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Pottery Club carries on despite relocation

At the crux of the on-campus fine arts scene lies a club that seeks to combine community, creativity and, most importantly, clay. About three decades ago, the Pottery Club sprang up at Brandeis and is now led by president Marisa Rubel ’17. Although the club has technically existed since the early ’90s, Rubel explains that she and peers revived the club in 2014, imbuing life into a much-needed creative space for students.

Rubel claims that Pottery Club is more than simply a workshop for those with an interest in ceramics, asserting that the club serves as a vessel for building relationships, stretching comfort zones, relieving stress and escaping “the hum of the main campus,” as she put it. She assures that prospective members should not feel like they are not artsy enough to join. This is a club for those who want to learn new skills and improve on old ones.

Unfortunately, the club underwent a shocking and upsetting change in the fall. After having operated out of the club’s studio in the Usen Castle for years, Rubel, Brittany Finney ’17 and other E-board members returned to campus in great anticipation for what the fall semester would bring, only to find out that they had been locked out of their studio. The Brandeis administration did not reach out to club leaders before locking the studio, and as a result, the club was forced to halt their practices.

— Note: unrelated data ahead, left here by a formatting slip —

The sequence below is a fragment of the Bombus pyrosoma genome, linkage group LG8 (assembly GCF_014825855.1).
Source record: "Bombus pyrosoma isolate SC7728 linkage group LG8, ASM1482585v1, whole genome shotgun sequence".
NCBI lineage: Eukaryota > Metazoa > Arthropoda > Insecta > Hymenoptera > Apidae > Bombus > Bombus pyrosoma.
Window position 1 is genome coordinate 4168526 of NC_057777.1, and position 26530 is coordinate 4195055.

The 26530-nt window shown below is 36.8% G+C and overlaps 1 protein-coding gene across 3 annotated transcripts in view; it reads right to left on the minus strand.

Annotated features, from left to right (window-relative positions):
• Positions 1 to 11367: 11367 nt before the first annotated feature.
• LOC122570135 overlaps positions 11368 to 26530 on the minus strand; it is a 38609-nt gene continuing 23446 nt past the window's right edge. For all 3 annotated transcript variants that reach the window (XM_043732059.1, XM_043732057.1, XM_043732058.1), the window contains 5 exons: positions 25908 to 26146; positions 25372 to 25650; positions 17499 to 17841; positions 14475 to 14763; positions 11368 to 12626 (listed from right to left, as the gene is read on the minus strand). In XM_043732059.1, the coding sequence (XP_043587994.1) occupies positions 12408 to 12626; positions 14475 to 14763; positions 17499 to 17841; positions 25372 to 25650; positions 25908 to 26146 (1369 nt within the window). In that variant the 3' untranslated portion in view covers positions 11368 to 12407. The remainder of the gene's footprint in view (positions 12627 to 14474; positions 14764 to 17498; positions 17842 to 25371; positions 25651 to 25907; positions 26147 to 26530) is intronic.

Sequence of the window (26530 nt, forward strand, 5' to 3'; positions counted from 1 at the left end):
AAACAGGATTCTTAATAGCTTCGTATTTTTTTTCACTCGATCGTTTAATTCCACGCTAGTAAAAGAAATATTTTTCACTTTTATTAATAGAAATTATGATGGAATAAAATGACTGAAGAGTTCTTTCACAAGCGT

While many on-campus clubs can perform their activities in classrooms, the Pottery Club was incapacitated without studio space. Even so, Rubel and Finney were not about to go down without a fight and linked up with Yage Wang ’18 and Lian Chen ’19 in order to make a statement to the administration that students truly cared about and needed the Pottery Club. On Nov. 3, the club took to the SCC atrium and held studio hours for anyone who was interested, where they were met with massive support.

Finally, the Pottery Club was allowed a temporary, shared studio space in Goldman-Schwartz, lent to the club under tight restrictions. Although Rubel was relieved that the group would continue to live on, even for just over a semester, the situation that the club exists in now is less than ideal.

“We have less space as we share the studio with classes,” Rubel said. “We have less organization, fewer hours and our materials are spread across two locations. Also, within the studio itself, we only have shelf and material space in the basement, so all the clay and glaze is stored there and is brought up for studio hours … We cannot spread out or use the space as we would like and all our materials have to be put away completely every day.”

Although the shared studio serves as somewhat of a solution, Rubel underscored that the club needs a new on-campus studio since it will be kicked out of Goldman-Schwartz at the end of spring semester. Despite all of the hardships that the group has endured, Rubel is thankful to instrumental figures who were by her side supporting the club and supporting its future.

This semester, along with searching for a new home for the Pottery Club, Rubel aspires to thrust the group to “the forefront of the art scene at Brandeis.” She is in the works of organizing a table for the club to sell their pottery at the Bernstein Festival for the Arts in the spring, as well as pairing up with SCRAM and the Brandeis Farmer’s Club for future events. The club will also begin hosting studio hours next week on Feb. 2 from 2-4 p.m. and Feb. 3 from 9 a.m.-12 p.m., for anyone interested in creating pottery.

Rubel is also looking beyond the end of the spring semester. She is unsure whether or not Brandeis administrators are actively seeking out a ceramics studio for the club. For the sake of students who not only find the Pottery Club as an artistic outlet but also as a therapeutic community of creative minds, the administration certainly needs to pay more attention to this pressing issue.

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